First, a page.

The trend in Hong Kong continued to be very strong, said Giorcelli, up 32 percent at constant exchange rates, while South Korea continued to be weak, mostly due to the significant decrease of Chinese tourists and the rationalization of the store network.
Europe was down 6.5 percent to 172.3 million euros, accounting for 25.6 percent of the total.
North America decreased 7.1 percent to 152.2 million euros, accounting for 22.6 percent of the total, penalized by the currency trend and the weakness of department stores, said Giorcelli. At constant exchange rates, sales were down 1.4 percent.
The Japanese market was down 4.2 percent to 58.8 million euros, mainly due to the strategic rationalization of the wholesale channel.
Revenues in Central and South America decreased 8.6 percent to 33.8 million euros, penalized by the currencies trend. At constant exchange, they rose 0.5 percent.
Sales of footwear dropped 8.6 percent to 285.6 million euros, accounting for 42.4 percent of the total.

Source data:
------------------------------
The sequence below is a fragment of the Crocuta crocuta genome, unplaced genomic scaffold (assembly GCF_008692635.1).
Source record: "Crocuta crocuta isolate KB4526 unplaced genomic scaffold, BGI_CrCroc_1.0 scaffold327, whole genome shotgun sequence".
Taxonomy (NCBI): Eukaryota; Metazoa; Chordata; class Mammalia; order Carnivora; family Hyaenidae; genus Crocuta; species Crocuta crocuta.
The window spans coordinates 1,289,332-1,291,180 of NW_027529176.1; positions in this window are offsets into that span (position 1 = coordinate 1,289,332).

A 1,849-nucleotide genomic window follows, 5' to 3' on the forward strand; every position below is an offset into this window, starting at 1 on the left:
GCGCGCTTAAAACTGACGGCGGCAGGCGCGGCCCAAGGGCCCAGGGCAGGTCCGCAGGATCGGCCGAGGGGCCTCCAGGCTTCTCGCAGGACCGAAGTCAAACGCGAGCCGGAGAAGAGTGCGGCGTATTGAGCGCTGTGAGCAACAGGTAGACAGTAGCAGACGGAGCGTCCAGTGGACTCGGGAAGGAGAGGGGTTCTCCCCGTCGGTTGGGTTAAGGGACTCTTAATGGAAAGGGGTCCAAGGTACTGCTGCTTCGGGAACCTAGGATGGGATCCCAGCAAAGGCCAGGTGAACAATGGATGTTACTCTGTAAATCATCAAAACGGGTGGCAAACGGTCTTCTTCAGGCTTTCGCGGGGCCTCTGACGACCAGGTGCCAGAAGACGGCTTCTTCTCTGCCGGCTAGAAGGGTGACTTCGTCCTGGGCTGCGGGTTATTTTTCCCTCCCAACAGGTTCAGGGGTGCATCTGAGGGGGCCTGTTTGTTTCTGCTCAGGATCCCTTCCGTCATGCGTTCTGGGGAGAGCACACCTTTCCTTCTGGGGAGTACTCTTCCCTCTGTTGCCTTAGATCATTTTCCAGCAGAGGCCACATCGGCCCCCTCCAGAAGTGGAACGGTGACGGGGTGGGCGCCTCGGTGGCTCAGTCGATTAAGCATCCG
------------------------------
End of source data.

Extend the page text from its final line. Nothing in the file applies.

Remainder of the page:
Handbags and leather accessories decreased 0.9 percent to 262.7 million euros, representing 39 percent of the total and showed a 1.6 percent increase at constant exchange rates.
Apparel decreased 9.9 percent to 37.5 million euros. Fragrances registered an 11.1 percent decrease to 38.7 million euros.
Capital expenditures were 32 million euros compared with 29 million euros in the first half last year, mainly channeled into the distribution center, the store network and IT projects.
As of June 30, the net financial position was positive, standing at 101 million euros, compared with 25 million euros at the end of June 2017.